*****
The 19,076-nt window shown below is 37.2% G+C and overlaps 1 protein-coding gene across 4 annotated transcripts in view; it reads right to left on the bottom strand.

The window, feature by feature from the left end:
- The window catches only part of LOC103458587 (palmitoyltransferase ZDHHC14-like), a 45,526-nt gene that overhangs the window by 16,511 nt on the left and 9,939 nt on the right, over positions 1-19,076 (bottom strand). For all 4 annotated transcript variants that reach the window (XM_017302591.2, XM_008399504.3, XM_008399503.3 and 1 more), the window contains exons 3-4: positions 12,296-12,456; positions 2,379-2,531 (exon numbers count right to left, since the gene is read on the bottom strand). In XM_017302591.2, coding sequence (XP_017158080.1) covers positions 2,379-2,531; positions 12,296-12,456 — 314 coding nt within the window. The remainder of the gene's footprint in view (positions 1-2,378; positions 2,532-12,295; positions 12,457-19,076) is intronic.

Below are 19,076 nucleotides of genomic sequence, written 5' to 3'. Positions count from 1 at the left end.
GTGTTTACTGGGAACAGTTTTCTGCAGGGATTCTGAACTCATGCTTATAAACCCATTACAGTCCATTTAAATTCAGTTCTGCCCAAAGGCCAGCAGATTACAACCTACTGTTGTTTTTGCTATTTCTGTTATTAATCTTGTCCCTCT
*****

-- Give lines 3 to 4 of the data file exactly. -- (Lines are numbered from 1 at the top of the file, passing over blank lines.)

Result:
- The window catches only part of LOC103458587 (palmitoyltransferase ZDHHC14-like), a 45,526-nt gene that overhangs the window by 16,511 nt on the left and 9,939 nt on the right, over positions 1-19,076 (bottom strand). For all 4 annotated transcript variants that reach the window (XM_017302591.2, XM_008399504.3, XM_008399503.3 and 1 more), the window contains exons 3-4: positions 12,296-12,456; positions 2,379-2,531 (exon numbers count right to left, since the gene is read on the bottom strand). In XM_017302591.2, coding sequence (XP_017158080.1) covers positions 2,379-2,531; positions 12,296-12,456 — 314 coding nt within the window. The remainder of the gene's footprint in view (positions 1-2,378; positions 2,532-12,295; positions 12,457-19,076) is intronic.

Below are 19,076 nucleotides of genomic sequence, written 5' to 3'. Positions count from 1 at the left end.